SF: You were at the conference in Accra last February when the West African Regional Alliance was constituting. What were your observations regarding that event?
KA: At the conference in Accra, the energy was very positive because there were six national alliances from six countries represented and they all worked together to basically define what the regional alliance should be about and how it can support and add value to the work of national alliances.
SF: When they join forces, what does that allow them to do?
KA: What the regional alliance would see itself as doing, is really facilitating the work of the national alliances. At the end of the day, the major work is what happens in countries, but we do know that the situation in different countries is different from one country to the other, and so it is good to learn what is happening within different countries within the region. It is good to know what is working – what sort of mechanisms are being tried by one country. It is good to know what sort of tools are being used, that could be of benefit, so there is a huge possibility for sharing information. Secondly, there is a capacity development possibility. The regional alliance can facilitate particular capacity development training for members of the national alliances to - give them more skills in how to advocate; give them skills to get involved in the policy formulation process; and things like that. And thirdly, the alliances can also be a mechanism to support fund raising for the national alliances. But I think, that one of the most important parts of the regional alliances, is that the regional alliances should be able to forge strong partnerships with the other regional organizations in that particular region - regional organizations that have policy for agriculture as there dominant theme. If we take the example of West Africa, for instance, there is the ECOWAS, which is the Economic Community for West African States, which has all the countries in the region as members – and this is at a very high political level. I would expect that the Regional Alliance for West Africa, would be able to establish a direct partnership link with such a body, so that they can influence the kinds of decisions that are made at that level of organization. So, for me, that is the most significant contributions that I believe that the regional alliances can make.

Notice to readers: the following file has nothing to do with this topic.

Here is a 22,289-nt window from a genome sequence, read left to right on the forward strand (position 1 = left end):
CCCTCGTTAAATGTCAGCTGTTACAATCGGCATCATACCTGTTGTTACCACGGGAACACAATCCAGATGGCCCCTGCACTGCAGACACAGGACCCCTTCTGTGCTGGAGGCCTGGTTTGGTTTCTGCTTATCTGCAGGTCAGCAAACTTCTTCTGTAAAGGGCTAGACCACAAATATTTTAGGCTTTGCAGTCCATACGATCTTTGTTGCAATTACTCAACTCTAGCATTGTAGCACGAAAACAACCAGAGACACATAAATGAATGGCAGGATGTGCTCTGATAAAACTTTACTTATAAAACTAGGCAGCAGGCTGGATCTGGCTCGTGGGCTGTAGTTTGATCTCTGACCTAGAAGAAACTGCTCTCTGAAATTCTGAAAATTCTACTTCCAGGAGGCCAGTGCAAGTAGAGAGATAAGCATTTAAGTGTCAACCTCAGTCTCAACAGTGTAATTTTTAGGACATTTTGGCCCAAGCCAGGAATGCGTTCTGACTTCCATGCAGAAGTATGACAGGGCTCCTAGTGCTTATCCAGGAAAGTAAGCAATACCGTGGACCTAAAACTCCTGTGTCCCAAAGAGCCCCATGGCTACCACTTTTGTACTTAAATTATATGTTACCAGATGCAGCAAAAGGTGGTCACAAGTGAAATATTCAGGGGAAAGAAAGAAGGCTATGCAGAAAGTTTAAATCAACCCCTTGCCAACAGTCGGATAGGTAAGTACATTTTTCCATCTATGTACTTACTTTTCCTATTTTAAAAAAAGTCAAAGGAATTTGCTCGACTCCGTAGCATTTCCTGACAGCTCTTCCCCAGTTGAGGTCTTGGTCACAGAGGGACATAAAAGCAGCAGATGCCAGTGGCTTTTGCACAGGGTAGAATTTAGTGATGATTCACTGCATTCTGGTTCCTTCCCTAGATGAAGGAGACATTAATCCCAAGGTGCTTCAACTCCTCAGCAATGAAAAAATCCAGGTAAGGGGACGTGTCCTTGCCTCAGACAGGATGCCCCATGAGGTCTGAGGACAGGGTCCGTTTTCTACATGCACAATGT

SF: Were there any moments at the conference that stood out, in particular?